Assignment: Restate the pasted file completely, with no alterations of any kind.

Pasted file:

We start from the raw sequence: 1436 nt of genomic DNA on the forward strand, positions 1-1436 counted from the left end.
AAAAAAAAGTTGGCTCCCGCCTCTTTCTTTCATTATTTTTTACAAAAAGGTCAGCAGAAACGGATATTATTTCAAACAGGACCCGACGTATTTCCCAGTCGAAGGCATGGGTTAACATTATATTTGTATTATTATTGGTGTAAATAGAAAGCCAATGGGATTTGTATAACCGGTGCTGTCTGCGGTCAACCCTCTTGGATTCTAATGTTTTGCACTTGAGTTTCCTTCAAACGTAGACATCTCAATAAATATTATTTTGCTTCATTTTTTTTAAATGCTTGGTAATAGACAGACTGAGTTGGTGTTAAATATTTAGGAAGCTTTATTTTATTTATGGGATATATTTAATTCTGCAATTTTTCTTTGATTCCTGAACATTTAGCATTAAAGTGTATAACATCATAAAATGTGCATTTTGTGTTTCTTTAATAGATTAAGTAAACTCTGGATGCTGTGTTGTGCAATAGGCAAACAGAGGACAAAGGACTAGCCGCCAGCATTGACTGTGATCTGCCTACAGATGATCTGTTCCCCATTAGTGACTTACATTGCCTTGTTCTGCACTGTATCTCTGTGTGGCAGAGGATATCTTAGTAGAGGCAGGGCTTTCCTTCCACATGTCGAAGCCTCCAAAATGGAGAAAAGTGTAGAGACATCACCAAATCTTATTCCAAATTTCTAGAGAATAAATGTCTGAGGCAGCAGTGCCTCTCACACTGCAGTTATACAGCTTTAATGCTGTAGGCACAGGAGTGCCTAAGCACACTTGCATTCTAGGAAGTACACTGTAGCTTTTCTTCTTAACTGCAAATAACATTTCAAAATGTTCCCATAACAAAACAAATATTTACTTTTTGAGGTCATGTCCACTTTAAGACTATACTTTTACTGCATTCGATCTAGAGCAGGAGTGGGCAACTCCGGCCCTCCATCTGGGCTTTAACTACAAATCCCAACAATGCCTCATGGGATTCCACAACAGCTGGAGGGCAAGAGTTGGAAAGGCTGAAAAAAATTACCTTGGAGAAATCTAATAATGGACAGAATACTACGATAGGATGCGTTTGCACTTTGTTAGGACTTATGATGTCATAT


We start from the raw sequence: 1436 nt of genomic DNA on the forward strand, positions 1-1436 counted from the left end.
AAAAAAAAGTTGGCTCCCGCCTCTTTCTTTCATTATTTTTTACAAAAAGGTCAGCAGAAACGGATATTATTTCAAACAGGACCCGACGTATTTCCCAGTCGAAGGCATGGGTTAACATTATATTTGTATTATTATTGGTGTAAATAGAAAGCCAATGGGATTTGTATAACCGGTGCTGTCTGCGGTCAACCCTCTTGGATTCTAATGTTTTGCACTTGAGTTTCCTTCAAACGTAGACATCTCAATAAATATTATTTTGCTTCATTTTTTTTAAATGCTTGGTAATAGACAGACTGAGTTGGTGTTAAATATTTAGGAAGCTTTATTTTATTTATGGGATATATTTAATTCTGCAATTTTTCTTTGATTCCTGAACATTTAGCATTAAAGTGTATAACATCATAAAATGTGCATTTTGTGTTTCTTTAATAGATTAAGTAAACTCTGGATGCTGTGTTGTGCAATAGGCAAACAGAGGACAAAGGACTAGCCGCCAGCATTGACTGTGATCTGCCTACAGATGATCTGTTCCCCATTAGTGACTTACATTGCCTTGTTCTGCACTGTATCTCTGTGTGGCAGAGGATATCTTAGTAGAGGCAGGGCTTTCCTTCCACATGTCGAAGCCTCCAAAATGGAGAAAAGTGTAGAGACATCACCAAATCTTATTCCAAATTTCTAGAGAATAAATGTCTGAGGCAGCAGTGCCTCTCACACTGCAGTTATACAGCTTTAATGCTGTAGGCACAGGAGTGCCTAAGCACACTTGCATTCTAGGAAGTACACTGTAGCTTTTCTTCTTAACTGCAAATAACATTTCAAAATGTTCCCATAACAAAACAAATATTTACTTTTTGAGGTCATGTCCACTTTAAGACTATACTTTTACTGCATTCGATCTAGAGCAGGAGTGGGCAACTCCGGCCCTCCATCTGGGCTTTAACTACAAATCCCAACAATGCCTCATGGGATTCCACAACAGCTGGAGGGCAAGAGTTGGAAAGGCTGAAAAAAATTACCTTGGAGAAATCTAATAATGGACAGAATACTACGATAGGATGCGTTTGCACTTTGTTAGGACTTATGATGTCATAT